Other December entries include Eagle Rock royalty Maria Bamford on AppleTV and Brian Posehn’s two-week exclusive run on Moment. Veeps, a livestreaming platform owned by Live Nation, presented specials from L.A.-based comics Brad Williams, Blair Socci and Mo Welch. Taylor Williamson borrowed the Comedy Store’s Main Room for a YouTube release timed to Hanukkah.

Matt Rife.

(Anthony Acero)

Matt Rife’s two 2023 specials proved the power of self-producing and uploading directly to YouTube, boasting 18 million and 10 million views. The monetized streamer also helped local performers grow internationally, as demonstrated by L.A. talent like Maz Jobrani, Bob the Drag Queen, Kelsey Cook, Nate Craig, Jamar Neighbors, Anjelah Johnson-Reyes, Drew Lynch, Alex Nussbaum, Ian Bagg, Brad Wenzel, Tuesday Thomas, Nick Youssef, Jeremiah Watkins, Ryan Sickler, Jay Larson, Bret Ernst and recent Vegas transplant Noah Gardenswartz. (Leah Rudick even paired her YouTube special premiere with its release with Apple and Prime.)

The biggest benefit, says Jesus Trejo, is “the freedom it offers,” meaning “the flexibility in editing and release timing” in addition to “creative liberty to shape the special’s look and feel, as long as you have the means to bring the vision to life.”

Trejo’s 2020 debut hour, “Stay at Home Son,” ran on Showtime. “I wanted to use that knowledge to create something new,” he says, choosing to do so at the Hollywood Improv Lab.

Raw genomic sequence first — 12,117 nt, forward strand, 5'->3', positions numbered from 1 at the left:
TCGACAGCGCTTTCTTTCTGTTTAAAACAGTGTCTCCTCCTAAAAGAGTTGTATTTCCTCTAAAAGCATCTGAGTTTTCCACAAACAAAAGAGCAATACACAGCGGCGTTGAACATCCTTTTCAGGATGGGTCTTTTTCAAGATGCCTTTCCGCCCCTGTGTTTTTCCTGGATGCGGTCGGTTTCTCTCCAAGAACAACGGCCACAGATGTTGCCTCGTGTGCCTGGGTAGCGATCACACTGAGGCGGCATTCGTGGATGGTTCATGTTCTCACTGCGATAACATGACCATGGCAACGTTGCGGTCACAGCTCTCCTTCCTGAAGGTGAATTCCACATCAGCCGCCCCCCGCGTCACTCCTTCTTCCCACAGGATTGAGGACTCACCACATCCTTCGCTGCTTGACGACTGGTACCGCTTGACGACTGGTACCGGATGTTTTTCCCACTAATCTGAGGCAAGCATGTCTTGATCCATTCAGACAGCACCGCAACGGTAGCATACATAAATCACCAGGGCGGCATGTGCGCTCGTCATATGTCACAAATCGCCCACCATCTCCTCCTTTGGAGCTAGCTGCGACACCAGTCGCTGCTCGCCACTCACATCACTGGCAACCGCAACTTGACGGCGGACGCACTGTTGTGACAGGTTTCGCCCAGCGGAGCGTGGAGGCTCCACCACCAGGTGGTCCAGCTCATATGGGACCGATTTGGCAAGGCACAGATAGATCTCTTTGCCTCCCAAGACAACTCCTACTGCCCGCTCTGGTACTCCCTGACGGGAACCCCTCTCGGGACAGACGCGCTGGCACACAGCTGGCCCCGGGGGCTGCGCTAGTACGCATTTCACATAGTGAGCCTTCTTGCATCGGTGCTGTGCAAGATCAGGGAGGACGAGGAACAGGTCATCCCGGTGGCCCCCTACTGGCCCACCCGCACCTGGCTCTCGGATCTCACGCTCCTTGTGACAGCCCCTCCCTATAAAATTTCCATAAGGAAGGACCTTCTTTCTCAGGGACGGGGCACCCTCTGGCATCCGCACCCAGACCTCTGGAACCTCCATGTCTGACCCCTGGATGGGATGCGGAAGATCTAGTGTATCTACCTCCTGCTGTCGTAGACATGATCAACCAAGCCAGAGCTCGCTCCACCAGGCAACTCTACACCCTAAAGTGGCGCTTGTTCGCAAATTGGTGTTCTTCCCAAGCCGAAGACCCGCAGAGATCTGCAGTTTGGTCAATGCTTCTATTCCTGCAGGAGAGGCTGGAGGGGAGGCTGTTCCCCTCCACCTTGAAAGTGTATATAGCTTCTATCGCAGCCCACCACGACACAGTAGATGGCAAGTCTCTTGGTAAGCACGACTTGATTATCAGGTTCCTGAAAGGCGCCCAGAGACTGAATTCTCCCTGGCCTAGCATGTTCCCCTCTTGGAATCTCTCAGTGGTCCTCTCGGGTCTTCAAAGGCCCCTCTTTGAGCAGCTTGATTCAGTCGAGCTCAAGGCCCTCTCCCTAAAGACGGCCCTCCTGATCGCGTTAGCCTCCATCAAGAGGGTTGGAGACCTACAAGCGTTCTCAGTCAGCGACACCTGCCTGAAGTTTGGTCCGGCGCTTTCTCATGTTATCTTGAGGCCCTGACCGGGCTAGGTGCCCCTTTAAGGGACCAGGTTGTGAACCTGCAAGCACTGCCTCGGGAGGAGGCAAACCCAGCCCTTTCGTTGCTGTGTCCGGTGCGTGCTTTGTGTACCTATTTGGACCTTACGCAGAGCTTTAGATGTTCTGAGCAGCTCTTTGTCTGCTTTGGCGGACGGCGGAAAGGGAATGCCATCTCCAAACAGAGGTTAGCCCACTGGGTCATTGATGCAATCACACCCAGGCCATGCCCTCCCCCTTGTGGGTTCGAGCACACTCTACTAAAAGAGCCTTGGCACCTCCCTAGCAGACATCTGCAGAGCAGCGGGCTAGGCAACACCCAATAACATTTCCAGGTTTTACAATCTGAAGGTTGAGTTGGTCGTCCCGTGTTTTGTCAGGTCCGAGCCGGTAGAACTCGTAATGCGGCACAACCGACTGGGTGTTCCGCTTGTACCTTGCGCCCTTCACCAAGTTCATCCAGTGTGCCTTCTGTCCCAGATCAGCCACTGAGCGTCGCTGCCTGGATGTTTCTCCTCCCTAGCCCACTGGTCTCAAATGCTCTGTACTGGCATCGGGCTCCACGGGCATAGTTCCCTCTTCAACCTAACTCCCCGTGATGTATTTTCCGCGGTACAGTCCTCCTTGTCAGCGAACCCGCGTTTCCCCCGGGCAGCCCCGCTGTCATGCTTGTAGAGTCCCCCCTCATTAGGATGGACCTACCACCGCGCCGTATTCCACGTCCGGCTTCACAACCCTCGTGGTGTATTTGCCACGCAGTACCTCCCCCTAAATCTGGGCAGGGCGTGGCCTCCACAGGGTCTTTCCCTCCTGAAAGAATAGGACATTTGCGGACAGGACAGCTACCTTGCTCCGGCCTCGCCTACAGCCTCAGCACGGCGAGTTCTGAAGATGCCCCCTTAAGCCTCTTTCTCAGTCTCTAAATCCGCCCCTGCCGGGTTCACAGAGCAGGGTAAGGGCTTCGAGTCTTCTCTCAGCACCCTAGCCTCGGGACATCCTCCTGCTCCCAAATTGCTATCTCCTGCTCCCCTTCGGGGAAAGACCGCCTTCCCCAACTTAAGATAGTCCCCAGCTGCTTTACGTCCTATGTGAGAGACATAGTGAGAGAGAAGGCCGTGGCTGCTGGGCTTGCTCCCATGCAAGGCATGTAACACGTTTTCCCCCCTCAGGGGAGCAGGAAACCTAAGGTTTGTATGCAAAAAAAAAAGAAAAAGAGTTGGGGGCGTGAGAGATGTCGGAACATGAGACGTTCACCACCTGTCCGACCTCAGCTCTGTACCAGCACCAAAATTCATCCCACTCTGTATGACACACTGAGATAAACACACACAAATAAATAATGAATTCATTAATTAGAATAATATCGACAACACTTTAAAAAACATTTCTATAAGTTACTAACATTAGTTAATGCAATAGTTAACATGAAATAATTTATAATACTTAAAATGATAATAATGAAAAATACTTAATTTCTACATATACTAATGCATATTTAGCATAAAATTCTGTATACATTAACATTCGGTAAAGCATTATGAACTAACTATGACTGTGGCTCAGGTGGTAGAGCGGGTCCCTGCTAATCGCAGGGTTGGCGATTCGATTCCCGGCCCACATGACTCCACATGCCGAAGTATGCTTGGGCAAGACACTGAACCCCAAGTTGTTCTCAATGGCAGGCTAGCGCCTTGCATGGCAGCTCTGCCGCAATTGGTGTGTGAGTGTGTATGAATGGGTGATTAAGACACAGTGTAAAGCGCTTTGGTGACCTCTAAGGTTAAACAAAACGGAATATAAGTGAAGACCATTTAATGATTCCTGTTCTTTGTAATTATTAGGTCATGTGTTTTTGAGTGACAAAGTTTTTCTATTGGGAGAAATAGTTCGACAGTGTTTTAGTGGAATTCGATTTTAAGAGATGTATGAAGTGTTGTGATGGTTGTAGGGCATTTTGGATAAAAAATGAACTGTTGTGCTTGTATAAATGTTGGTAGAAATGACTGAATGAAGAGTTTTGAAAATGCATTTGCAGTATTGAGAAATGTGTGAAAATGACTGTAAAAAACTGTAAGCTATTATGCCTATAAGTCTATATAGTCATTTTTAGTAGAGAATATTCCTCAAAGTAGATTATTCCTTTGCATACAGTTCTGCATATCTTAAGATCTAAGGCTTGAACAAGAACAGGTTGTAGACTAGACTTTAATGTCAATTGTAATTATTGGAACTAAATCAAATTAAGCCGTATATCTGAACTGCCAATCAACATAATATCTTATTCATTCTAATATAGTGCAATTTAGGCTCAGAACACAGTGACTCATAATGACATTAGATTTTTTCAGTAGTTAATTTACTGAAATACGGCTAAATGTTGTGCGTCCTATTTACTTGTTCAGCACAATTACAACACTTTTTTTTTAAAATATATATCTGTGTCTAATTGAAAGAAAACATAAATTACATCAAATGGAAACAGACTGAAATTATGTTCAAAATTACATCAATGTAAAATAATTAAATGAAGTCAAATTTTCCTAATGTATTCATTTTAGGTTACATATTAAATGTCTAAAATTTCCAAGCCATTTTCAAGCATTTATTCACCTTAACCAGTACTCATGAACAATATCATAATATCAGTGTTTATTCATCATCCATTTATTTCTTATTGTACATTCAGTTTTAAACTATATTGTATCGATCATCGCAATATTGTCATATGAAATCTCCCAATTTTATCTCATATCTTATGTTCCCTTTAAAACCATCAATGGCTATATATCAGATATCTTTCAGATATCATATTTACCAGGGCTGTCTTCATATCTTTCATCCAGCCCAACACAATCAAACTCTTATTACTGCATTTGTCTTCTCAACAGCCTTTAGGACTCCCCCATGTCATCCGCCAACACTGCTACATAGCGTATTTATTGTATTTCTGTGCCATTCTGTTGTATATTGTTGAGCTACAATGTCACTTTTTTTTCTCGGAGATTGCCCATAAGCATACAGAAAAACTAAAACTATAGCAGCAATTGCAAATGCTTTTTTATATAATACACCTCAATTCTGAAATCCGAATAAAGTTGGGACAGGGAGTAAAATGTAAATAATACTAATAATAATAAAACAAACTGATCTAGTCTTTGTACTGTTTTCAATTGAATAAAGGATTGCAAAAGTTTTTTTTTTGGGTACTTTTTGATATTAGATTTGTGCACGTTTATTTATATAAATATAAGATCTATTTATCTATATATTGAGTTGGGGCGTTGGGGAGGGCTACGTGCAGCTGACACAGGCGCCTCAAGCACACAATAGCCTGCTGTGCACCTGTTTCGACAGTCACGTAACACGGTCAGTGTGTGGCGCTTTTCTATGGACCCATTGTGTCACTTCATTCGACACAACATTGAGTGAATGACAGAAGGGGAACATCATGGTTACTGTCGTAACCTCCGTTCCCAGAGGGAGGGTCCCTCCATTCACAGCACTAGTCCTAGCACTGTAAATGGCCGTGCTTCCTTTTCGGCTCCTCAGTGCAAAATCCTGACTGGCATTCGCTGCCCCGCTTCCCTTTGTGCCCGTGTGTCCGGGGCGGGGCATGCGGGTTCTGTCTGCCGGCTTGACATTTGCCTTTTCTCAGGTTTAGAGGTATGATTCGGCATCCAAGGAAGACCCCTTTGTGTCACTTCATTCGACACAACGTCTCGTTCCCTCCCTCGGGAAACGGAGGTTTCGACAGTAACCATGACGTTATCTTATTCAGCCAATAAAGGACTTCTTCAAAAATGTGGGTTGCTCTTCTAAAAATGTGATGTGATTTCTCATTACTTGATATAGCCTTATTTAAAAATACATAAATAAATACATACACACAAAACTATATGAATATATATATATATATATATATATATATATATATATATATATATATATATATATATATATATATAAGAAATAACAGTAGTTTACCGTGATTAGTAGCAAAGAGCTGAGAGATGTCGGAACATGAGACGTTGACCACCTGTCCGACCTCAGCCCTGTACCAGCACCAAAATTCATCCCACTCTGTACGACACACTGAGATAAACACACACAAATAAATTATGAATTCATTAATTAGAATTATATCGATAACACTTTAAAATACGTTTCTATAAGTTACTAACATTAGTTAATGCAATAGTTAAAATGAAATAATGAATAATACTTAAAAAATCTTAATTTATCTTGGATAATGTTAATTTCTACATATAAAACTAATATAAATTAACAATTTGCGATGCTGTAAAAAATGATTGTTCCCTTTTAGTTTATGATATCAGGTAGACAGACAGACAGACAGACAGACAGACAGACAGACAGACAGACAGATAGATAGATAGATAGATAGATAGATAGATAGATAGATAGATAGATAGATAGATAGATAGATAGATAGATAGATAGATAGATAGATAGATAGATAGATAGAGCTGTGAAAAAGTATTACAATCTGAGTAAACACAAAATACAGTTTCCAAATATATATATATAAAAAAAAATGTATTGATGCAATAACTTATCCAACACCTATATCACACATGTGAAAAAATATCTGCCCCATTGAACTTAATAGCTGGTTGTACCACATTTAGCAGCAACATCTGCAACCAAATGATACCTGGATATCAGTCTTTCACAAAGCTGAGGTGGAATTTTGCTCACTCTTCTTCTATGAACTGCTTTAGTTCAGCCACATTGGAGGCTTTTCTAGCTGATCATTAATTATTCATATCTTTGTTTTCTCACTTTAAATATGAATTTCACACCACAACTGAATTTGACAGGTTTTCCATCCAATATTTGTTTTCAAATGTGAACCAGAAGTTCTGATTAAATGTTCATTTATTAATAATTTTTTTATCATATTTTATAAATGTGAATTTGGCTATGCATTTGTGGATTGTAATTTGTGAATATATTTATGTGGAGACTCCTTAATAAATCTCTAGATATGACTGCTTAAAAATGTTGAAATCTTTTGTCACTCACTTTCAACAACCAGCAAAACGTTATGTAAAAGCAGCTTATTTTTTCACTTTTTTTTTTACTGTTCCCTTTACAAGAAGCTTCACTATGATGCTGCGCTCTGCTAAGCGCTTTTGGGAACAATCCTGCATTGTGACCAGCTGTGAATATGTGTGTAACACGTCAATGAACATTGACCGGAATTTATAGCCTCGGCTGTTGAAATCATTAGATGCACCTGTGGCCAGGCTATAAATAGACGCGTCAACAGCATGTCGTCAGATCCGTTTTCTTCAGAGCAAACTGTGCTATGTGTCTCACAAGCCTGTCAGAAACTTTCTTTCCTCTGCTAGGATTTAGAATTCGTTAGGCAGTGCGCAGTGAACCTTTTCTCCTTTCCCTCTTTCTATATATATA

“There’s something truly magical about the journey an artist takes from just a spark of an idea — thinking, ‘I want to create a self-produced comedy special’ — to the moment where it’s a reality, the upload is complete and people can see it on YouTube,” says Trejo. “The cherry on top was finding out I was going to be returning to ‘The Tonight Show With Jimmy Fallon’ to perform and promote my self-released special.”

In 2018, “Laugh After Dark” released the first independent stand-up comedy on Amazon, says Borlan. “Comedy is like most things in our society: There’s the 1%, and then there’s the 99. The bulk of the industry is the 99.” Production and distribution are important, but she calls marketing “the most important piece. You’re in a business and you are the business, and you have to treat it that way. You have to change from seeing yourself as the artist to the marketing manager.”

A woman in a gray suit holds a microphone onstage in a room with purple lighting

Kalea McNeill takes the stage at the Crow to film her comedy special.